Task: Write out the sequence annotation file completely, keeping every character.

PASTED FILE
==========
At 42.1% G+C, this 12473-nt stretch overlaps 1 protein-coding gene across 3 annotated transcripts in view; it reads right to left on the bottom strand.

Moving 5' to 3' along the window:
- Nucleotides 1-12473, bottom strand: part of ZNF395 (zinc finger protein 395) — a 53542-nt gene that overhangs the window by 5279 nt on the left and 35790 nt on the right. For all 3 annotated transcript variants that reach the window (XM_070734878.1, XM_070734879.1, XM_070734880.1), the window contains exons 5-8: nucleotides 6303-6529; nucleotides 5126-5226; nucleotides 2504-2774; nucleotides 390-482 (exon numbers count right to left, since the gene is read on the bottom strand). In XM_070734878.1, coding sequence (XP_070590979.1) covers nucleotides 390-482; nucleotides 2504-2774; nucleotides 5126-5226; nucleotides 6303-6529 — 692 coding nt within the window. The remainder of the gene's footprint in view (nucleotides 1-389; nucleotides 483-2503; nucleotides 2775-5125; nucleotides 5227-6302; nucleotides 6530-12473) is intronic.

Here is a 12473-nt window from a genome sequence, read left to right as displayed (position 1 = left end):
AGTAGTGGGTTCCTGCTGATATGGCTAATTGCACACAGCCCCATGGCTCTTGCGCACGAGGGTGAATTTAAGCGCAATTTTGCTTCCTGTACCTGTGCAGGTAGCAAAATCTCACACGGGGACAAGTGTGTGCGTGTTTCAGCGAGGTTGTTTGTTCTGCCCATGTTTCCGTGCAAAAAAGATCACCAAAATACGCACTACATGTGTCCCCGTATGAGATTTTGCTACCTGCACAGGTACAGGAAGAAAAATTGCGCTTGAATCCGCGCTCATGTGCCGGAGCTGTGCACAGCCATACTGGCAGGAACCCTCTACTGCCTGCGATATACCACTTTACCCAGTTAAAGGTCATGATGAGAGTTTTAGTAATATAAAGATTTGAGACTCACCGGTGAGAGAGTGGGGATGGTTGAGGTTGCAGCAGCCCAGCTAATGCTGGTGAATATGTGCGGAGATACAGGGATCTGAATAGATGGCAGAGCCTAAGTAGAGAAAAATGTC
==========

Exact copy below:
At 42.1% G+C, this 12473-nt stretch overlaps 1 protein-coding gene across 3 annotated transcripts in view; it reads right to left on the bottom strand.

Moving 5' to 3' along the window:
- Nucleotides 1-12473, bottom strand: part of ZNF395 (zinc finger protein 395) — a 53542-nt gene that overhangs the window by 5279 nt on the left and 35790 nt on the right. For all 3 annotated transcript variants that reach the window (XM_070734878.1, XM_070734879.1, XM_070734880.1), the window contains exons 5-8: nucleotides 6303-6529; nucleotides 5126-5226; nucleotides 2504-2774; nucleotides 390-482 (exon numbers count right to left, since the gene is read on the bottom strand). In XM_070734878.1, coding sequence (XP_070590979.1) covers nucleotides 390-482; nucleotides 2504-2774; nucleotides 5126-5226; nucleotides 6303-6529 — 692 coding nt within the window. The remainder of the gene's footprint in view (nucleotides 1-389; nucleotides 483-2503; nucleotides 2775-5125; nucleotides 5227-6302; nucleotides 6530-12473) is intronic.

Here is a 12473-nt window from a genome sequence, read left to right as displayed (position 1 = left end):
AGTAGTGGGTTCCTGCTGATATGGCTAATTGCACACAGCCCCATGGCTCTTGCGCACGAGGGTGAATTTAAGCGCAATTTTGCTTCCTGTACCTGTGCAGGTAGCAAAATCTCACACGGGGACAAGTGTGTGCGTGTTTCAGCGAGGTTGTTTGTTCTGCCCATGTTTCCGTGCAAAAAAGATCACCAAAATACGCACTACATGTGTCCCCGTATGAGATTTTGCTACCTGCACAGGTACAGGAAGAAAAATTGCGCTTGAATCCGCGCTCATGTGCCGGAGCTGTGCACAGCCATACTGGCAGGAACCCTCTACTGCCTGCGATATACCACTTTACCCAGTTAAAGGTCATGATGAGAGTTTTAGTAATATAAAGATTTGAGACTCACCGGTGAGAGAGTGGGGATGGTTGAGGTTGCAGCAGCCCAGCTAATGCTGGTGAATATGTGCGGAGATACAGGGATCTGAATAGATGGCAGAGCCTAAGTAGAGAAAAATGTC